Who is Tikkun Toronto?
Tikkun Toronto is a community inspired by a diversity of spiritual and social justice traditions and committed to Tikkun Olam, a Jewish belief in healing and transforming the world and ourselves. We work through the arts, politics and inclusive spirituality in a manner that is caring, creative, collaborative and fun.
What are “The Israel Stories”?
They are stories by nine members of Tikkun about the complexities and changes in our individual relationships to Israel. These stories are not written in stone; rather they are the tracks made in our continuing personal evolution. They are, we believe, ultimately spiritual stories: they show the patterns that each of us sees our lives making in relationship to something larger than ourselves. For some, that is a set of moral or ethical values, for others a religion, for others the Great Mystery.
Why did you write and record these stories?
Over a year ago, Tikkun Toronto appeared on “The Big Picture with Avi Lewis”, a CBC television program exploring people’s reactions to a film about Palestinian prisoners in Israeli prisons. It was a hugely frustrating and futile experience for us, as true believers on both sides of the issue shouted and interrupted each other, trying to prove that their pain was worse than the others’. No one was interested in hearing anyone else; both sides focussed on scoring points by shouting clichéd slogans.
We decided to try to reach out by telling our personal stories. One prospective member of the group, an ex-Israeli soldier, asked us how we were going to make it clear who was right and who was wrong through these stories, a question that made it clear that we weren’t the group he was looking for. The purpose of these stories is to open up dialogue; when we tell them to others in person we invite the listeners to share their own stories with us. We all believe that the first step towards reconciliation is to see and hear the other person’s view. We tell these stories not to give you our answers, but to share our exploration of important questions.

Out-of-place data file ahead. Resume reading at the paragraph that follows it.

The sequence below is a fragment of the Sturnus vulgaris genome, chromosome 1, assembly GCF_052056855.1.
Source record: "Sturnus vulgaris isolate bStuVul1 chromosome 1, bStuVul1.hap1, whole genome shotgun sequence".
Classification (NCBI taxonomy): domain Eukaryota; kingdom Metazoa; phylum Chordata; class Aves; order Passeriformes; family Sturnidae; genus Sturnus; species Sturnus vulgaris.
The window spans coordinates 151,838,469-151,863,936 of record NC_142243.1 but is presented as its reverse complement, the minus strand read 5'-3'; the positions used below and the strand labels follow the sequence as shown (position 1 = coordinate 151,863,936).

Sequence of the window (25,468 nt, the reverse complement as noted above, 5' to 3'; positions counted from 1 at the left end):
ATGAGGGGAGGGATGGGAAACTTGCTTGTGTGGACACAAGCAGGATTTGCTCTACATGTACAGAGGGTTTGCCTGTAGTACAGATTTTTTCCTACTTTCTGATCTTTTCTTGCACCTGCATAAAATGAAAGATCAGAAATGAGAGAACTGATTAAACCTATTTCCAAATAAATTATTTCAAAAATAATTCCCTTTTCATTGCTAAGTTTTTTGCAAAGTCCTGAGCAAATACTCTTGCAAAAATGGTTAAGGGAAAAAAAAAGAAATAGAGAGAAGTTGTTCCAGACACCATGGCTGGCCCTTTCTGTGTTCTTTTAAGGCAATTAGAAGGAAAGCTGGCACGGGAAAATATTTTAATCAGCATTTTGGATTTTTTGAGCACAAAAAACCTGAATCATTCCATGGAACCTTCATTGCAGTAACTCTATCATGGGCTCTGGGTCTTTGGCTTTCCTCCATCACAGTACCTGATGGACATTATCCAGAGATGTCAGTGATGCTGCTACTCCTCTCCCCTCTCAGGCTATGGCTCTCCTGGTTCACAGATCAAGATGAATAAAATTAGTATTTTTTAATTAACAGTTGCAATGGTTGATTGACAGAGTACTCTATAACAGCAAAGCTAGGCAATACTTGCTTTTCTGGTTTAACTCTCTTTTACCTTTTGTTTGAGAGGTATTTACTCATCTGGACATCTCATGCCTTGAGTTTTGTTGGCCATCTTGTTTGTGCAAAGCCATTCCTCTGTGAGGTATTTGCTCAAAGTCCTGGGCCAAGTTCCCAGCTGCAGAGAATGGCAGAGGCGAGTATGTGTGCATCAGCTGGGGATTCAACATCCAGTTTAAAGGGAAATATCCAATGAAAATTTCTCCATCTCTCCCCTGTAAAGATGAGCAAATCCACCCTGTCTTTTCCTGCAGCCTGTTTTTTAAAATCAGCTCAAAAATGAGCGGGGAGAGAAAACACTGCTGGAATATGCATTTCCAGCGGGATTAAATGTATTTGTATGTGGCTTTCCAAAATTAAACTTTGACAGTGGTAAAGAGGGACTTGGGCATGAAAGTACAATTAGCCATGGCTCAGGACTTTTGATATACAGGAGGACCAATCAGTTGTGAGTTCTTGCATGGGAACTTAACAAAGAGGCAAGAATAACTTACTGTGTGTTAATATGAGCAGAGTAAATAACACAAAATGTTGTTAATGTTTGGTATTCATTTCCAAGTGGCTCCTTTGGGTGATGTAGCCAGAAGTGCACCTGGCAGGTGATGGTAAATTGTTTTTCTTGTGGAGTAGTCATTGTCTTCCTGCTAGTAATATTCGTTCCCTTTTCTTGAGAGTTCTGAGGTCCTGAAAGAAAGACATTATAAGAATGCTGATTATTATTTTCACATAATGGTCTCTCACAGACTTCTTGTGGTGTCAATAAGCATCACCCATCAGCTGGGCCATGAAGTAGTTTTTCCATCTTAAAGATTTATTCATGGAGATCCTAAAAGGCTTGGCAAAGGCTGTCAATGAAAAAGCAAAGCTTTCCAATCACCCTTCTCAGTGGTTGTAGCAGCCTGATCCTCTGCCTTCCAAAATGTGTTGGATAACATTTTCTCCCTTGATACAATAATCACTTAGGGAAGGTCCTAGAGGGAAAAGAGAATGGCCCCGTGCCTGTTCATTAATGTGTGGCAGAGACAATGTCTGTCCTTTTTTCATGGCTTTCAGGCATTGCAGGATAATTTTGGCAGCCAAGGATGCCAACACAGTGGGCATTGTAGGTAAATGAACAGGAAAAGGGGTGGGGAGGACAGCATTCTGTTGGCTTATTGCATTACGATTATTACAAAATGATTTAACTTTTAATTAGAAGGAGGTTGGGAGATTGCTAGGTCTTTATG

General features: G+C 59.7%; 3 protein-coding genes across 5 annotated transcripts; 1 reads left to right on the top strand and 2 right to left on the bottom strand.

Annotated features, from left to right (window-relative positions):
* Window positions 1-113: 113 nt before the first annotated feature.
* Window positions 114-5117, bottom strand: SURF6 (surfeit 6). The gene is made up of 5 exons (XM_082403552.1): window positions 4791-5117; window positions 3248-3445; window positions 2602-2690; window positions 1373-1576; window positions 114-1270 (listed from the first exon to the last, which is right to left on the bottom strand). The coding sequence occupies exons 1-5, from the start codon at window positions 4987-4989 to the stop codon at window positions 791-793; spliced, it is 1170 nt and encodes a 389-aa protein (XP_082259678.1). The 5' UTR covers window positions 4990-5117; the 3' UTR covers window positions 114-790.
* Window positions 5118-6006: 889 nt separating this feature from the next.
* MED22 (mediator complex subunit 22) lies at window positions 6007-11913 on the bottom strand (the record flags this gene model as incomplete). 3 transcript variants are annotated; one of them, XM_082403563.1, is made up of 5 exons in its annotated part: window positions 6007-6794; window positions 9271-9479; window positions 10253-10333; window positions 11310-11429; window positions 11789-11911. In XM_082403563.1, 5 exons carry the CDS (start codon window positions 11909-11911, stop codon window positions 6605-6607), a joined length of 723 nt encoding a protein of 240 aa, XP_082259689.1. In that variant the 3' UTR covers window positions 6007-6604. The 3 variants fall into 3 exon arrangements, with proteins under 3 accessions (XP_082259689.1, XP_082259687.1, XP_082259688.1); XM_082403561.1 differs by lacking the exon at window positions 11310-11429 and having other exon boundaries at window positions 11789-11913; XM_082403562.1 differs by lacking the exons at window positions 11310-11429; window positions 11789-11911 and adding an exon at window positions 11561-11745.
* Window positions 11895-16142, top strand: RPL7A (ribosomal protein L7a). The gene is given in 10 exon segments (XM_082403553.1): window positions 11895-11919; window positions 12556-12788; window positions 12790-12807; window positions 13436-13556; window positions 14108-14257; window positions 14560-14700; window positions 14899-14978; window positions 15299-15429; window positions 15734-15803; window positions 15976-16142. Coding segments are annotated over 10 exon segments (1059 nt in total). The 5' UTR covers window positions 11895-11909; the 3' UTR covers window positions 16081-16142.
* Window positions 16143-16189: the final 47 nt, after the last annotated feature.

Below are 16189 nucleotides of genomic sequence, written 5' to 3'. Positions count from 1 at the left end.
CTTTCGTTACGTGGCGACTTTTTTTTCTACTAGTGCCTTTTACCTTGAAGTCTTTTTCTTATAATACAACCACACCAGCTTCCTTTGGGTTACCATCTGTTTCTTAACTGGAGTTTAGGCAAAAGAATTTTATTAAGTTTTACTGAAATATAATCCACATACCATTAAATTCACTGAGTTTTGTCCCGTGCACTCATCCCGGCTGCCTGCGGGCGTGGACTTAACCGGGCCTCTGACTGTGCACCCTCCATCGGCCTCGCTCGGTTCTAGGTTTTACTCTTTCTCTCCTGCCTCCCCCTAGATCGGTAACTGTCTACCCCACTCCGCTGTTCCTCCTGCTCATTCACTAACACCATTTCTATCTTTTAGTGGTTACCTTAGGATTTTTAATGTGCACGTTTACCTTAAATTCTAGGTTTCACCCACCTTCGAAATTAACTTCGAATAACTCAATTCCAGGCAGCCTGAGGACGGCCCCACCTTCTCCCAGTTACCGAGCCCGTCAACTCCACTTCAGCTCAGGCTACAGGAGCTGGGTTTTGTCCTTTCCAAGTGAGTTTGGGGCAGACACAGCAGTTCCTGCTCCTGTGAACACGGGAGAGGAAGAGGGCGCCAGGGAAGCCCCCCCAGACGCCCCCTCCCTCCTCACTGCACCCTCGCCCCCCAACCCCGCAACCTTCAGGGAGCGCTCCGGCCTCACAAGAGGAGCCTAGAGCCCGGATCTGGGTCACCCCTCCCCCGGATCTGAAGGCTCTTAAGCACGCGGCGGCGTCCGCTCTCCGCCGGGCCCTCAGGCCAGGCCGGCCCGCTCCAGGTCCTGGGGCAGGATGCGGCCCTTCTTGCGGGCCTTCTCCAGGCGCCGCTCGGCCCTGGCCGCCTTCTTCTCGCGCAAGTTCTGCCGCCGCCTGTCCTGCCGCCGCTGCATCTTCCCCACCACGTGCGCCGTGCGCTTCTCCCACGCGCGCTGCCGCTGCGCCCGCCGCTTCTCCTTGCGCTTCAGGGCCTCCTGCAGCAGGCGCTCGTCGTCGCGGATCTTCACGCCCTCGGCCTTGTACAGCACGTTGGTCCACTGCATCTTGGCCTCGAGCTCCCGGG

What questions are these stories about?
The stories started from the simple question, “What was my relationship to Israel when I was a child; how and why did that relationship change?” But there are larger questions embedded in that. Robert Frost once wrote, “Home is that place where, when you go there, they have to take you in.” In some of these stories, Israel is a literal home, in others a spiritual home, in some the possibility of a home. But there is always a tension in your home: to stay there you may have to give up some of who you are, but if you leave you may lose your community. There is a tension raised in our lives when the clothes of our ancestors, passed down to us, do not fit who we are. And there is a tension when the truths we learned in childhood no longer seem true. These stories explore how we wrestle with those tensions in our lives, and we hope they inspire you to do so, wherever your path may lie. We share the stories in a spirit of dialogue, and in the hopes of a deep and shared nurturance for us all.